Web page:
2. A silver halide photographic light-sensitive element according to claim 1, wherein said dye of formula (I) is a dye of the following formula (ii): ##STR99## wherein R1, R2 and R3 each has the same significance as R1, R2, and R3 in claim 1; R4 represents an alkyl, aryl, alkoxycarbonyl, aryloxycarbonyl, alkoxy, aryloxy, acyl, hydroxy, acylamino, cyano, ureido or amino group; R5 represents an aryl or aralkyl group; L1, L2, L3 and n each has the same significance as L1, L2, L3 and n in claim 1; and wherein said dye further comprises at least one group selected from the group consisting of a carboxy, sulfonamido and sulfamoyl group.
3. A silver halide photographic light-sensitive element according to claim 1, wherein A represents a pyrazolopyridone nucleus.
4. A silver halide photographic light-sensitive element comprising a support having provided thereon at least one silver halide emulsion layer and at least one hydrophilic colloid layer comprising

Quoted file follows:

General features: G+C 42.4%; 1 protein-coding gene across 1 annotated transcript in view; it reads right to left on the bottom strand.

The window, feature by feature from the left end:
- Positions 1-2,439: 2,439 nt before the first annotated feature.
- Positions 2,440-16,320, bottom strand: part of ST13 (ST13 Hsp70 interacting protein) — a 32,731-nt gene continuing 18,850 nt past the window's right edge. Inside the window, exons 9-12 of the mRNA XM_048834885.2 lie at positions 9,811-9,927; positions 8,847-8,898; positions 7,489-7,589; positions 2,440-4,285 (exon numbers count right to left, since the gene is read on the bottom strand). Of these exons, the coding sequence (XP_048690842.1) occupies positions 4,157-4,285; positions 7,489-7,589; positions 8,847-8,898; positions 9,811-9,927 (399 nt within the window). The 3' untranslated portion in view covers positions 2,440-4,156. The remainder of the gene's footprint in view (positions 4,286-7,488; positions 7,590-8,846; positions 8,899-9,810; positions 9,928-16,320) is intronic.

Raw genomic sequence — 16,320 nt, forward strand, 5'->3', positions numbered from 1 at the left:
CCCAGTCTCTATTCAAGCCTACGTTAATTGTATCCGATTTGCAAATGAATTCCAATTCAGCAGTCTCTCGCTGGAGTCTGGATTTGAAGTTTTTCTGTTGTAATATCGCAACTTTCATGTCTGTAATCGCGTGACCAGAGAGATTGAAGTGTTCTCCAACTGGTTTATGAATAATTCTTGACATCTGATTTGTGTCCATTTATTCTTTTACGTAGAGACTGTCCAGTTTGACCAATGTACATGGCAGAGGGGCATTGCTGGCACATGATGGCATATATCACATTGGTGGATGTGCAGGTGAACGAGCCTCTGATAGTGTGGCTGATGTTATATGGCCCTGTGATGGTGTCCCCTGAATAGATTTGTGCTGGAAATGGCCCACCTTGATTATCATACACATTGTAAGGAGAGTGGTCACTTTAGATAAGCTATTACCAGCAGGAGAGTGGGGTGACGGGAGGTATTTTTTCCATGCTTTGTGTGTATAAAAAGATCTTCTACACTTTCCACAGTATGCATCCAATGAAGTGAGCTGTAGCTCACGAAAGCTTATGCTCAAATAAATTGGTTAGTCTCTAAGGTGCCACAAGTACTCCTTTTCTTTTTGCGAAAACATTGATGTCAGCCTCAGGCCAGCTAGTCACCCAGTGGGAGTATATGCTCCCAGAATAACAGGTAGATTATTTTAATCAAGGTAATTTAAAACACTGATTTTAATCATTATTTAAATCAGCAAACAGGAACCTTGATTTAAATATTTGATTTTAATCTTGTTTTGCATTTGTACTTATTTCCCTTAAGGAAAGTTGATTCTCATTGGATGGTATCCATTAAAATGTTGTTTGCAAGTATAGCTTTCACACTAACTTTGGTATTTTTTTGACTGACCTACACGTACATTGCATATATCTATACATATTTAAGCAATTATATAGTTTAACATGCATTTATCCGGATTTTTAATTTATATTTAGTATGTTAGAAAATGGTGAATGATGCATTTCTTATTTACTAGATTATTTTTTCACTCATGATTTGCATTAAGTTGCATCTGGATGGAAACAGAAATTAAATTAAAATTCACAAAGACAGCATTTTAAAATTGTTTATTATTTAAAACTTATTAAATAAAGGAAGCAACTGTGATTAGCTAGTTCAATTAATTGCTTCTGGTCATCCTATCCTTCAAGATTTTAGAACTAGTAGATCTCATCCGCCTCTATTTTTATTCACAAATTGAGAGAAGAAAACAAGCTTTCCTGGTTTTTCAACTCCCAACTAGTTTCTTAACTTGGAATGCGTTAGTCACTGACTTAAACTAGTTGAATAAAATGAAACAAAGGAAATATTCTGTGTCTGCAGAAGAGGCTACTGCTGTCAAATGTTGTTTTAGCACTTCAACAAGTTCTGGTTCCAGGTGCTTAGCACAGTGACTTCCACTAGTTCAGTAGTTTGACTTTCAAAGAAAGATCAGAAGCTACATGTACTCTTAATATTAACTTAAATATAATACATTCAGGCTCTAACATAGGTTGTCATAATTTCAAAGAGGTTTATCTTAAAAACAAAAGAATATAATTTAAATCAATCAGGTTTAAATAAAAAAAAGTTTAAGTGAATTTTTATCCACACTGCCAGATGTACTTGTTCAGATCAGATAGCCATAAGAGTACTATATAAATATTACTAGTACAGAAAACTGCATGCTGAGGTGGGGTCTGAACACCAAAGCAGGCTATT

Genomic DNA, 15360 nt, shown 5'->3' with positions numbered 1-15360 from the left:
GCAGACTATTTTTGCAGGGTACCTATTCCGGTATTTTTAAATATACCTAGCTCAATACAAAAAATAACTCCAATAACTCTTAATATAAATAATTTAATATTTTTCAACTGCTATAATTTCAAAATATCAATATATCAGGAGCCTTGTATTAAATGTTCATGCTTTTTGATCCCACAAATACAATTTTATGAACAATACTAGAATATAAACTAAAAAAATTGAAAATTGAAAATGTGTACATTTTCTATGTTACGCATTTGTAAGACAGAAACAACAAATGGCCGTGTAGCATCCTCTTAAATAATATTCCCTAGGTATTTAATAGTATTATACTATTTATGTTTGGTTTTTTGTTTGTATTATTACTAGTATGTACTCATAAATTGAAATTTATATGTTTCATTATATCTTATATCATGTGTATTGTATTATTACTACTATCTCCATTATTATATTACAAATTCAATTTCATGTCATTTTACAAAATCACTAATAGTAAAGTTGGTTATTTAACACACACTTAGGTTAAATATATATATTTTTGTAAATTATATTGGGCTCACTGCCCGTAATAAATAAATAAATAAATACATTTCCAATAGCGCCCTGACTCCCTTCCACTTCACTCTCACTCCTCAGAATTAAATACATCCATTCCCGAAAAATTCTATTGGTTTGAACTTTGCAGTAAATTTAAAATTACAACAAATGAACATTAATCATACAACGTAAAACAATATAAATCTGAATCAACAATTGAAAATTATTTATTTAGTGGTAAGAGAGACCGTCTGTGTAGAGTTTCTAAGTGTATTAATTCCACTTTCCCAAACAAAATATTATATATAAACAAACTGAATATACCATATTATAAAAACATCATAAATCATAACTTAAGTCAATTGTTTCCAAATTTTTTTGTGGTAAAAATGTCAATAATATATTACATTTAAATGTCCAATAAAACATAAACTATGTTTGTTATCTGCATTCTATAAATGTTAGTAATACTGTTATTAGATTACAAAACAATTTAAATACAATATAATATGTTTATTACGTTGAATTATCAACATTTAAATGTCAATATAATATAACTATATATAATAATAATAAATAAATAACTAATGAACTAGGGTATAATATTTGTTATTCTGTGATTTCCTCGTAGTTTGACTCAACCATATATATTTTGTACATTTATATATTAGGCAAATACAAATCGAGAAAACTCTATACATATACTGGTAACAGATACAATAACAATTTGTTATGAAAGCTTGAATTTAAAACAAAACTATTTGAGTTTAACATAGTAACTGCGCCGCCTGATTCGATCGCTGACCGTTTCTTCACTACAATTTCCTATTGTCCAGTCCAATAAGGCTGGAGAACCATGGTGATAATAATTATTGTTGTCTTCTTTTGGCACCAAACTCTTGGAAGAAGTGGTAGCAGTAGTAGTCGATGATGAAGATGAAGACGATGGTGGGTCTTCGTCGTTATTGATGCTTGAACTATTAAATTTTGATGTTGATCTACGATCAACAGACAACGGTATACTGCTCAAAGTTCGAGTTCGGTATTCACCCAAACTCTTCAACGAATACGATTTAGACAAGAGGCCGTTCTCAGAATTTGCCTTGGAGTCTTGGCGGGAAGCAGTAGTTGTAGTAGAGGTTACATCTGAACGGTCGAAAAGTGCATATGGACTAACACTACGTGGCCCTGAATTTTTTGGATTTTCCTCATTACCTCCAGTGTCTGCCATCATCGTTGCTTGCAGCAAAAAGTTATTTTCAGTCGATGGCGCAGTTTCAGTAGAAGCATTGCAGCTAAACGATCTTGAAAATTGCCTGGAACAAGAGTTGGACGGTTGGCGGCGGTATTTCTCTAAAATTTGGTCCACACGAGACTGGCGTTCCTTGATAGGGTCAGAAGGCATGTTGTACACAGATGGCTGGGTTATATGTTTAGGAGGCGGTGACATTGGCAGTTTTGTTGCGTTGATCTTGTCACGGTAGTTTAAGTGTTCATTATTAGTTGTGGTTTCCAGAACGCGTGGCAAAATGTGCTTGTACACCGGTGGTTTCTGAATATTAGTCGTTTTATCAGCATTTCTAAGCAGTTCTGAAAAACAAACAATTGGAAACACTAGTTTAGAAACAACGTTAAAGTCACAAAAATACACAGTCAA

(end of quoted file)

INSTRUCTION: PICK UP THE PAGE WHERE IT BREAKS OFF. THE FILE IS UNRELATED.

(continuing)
(A) at least one first fine powder dispersion of a first dye according to formula (ii): ##STR100## wherein R1 and R2 each represents an alkyl, aryl or alkoxycarbonyl group, or a hydrogen atom; R3 represents an alkyl, alkoxy or nitro group, or a hydrogen or halogen atom; R4 represents an alkyl, aryl, alkoxycarbonyl, aryloxycarbonyl, alkoxy, aryloxy, acyl, hydroxy, acylamino, cyano, ureido or amino group; R5 represents an aryl or aralkyl group; L1, L2, L3, each represents a methine group; n represents 0 or 1; and wherein said first dye comprises at least one group selected from the group consisting of a carboxy, sulfonamido and sulfamoyl group; and